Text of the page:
Today, Asia is the world’s largest and most populous Continent. Together with great diversity Asia also has great unity among its people the feeling of Asianness. While modern transport links us today we were linked in the past, with the legendary Silk Routes of land and sea. We now look for new links to make our bonds stronger.

Excellencies,
Ladies and Gentlemen,

With more than half of the world’s population Asia has an abundance of much needed human resources. It is moving ahead in exploring and the use of natural resources in manufacturing and new technology. Asia is now producing the giants of the emerging world and once powerful economies are competing for opportunities here. We stand out among the biggest producers of energy in the world and look forward to moving further ahead with new technology.

With some of the world’s largest and fast growing economies Asia also has the smallest and the least developed. Similarly, within our countries we have the rich and the poor living side by side resulting in poverty alleviation an area of high priority for all of us.

With rapidly growing economies and income levels, Asia is one of the most promising markets in the world. The abundance of our natural resources has the potential to address the challenges of food and energy security. Yet, our people are faced with threats to traditional exports as the world economy shrinks due to the crises in other regions.

We are also confronted with pressing challenges such as the menace of terrorism, piracy, climate change, natural disasters, environmental pollution and anti-social activities. These challenges are a call for greater cooperation as we now see in the ACD. The ACD seeks to combine all the sub-regions of Asia into a continent of greater strength. One other challenge many developing countries, such as mine, are facing is the burden placed on the developing world by rapidly fluctuating oil prices. This has imposed a heavy strain on our resources thereby hampering our long term plans on development. I am certain that I echo the views of many of my colleagues when I suggest that this matter calls for serious attention of this august assembly.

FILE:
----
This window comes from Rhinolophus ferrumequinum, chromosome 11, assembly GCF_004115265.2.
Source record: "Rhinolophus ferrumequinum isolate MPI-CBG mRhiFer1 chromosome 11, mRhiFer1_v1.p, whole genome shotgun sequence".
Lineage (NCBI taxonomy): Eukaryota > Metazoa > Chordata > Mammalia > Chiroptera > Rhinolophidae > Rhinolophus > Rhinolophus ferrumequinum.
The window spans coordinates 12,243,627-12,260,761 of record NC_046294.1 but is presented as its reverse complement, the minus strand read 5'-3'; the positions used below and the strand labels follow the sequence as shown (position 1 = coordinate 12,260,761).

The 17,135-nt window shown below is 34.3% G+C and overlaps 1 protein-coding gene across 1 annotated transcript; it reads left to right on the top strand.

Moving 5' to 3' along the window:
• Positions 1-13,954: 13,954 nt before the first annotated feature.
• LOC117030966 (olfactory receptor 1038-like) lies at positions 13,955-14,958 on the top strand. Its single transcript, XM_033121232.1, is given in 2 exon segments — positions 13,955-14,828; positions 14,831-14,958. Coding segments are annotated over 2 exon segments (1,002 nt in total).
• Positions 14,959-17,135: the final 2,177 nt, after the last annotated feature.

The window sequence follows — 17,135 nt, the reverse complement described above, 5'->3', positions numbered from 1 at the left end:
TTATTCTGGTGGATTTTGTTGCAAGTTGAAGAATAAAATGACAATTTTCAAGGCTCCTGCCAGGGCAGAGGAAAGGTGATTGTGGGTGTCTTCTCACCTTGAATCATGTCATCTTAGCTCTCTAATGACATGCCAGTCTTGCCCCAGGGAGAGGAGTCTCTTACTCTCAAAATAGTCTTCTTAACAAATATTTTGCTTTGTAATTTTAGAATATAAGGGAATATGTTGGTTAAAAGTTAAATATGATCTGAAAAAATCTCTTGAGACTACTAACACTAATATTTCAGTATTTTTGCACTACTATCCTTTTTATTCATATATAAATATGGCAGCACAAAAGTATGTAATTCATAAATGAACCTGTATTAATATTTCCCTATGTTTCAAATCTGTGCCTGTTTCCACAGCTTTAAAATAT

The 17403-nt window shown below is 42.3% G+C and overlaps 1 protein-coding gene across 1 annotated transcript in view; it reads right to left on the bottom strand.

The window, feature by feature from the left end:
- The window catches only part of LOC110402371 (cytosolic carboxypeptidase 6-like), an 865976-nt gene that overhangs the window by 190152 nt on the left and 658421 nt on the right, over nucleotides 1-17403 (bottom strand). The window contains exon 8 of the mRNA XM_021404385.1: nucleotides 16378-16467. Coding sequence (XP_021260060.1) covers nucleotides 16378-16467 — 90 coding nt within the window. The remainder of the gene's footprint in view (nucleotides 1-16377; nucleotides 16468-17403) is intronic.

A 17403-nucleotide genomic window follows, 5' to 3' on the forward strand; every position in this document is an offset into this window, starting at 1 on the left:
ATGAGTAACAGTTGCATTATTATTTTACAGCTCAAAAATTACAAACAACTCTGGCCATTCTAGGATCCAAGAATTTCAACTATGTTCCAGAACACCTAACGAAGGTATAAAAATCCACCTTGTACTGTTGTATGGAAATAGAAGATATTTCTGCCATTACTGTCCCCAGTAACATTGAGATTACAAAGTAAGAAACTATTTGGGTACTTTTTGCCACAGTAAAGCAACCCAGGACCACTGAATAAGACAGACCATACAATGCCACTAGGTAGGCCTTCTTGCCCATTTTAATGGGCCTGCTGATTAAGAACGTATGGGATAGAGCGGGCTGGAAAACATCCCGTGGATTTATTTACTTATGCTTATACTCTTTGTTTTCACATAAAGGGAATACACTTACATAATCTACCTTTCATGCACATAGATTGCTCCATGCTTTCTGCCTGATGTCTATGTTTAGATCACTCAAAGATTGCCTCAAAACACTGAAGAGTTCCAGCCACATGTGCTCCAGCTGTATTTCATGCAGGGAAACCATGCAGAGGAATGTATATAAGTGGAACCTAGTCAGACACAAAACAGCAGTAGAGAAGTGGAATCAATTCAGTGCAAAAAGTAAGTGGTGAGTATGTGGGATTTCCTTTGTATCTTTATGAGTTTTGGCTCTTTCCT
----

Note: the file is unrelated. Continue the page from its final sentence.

Excellencies,
Ladies and Gentlemen,

It is useful to recall the three aims of the ACD process proposed by former Thai Prime Minister, Dr. Thaksin Shinawatra at the inaugural Ministerial Meeting of the ACD in 2002.

They are, …

   • first, to provide for the exchange of ideas and experiences with no institutional obstructions.
   • second, to improve national and regional capabilities to make Asia a strong partner for other regions, and
   • third, to serve as a forum for Asian countries to exchange views with one another in a frank manner on international trends and developments which have a direct bearing on Asia.

The absence of institutional obstruction is what makes the ACD unique. Therefore, the Honourable Ministers and Senior Officials need a mandate to evolve a new mechanism to work together without the blocks and traps of institutional structures.

Excellencies,
Ladies and Gentlemen,

I would like to share Sri Lanka’s own experience on the Development Framework of my Government, the “Mahinda Chinthana”, addressing the challenges of combining the positive attributes of a free market economy with domestic aspirations. Development of the rural economy and support for small and medium enterprises are the central pillars of our policy where domestic enterprises can be supported while encouraging foreign investment.

There are many other fields which we are developing to achieve poverty alleviation an important area of cooperation in our continent. We are investing heavily in infrastructure and Information Technology, to empower our large rural population who are the main beneficiaries of our economy. We see tourism as a rapidly developing sector with useful stimulus to create and sustain employment. With increased employment opportunities particularly to the rural youth these also reduce the gaps in income levels.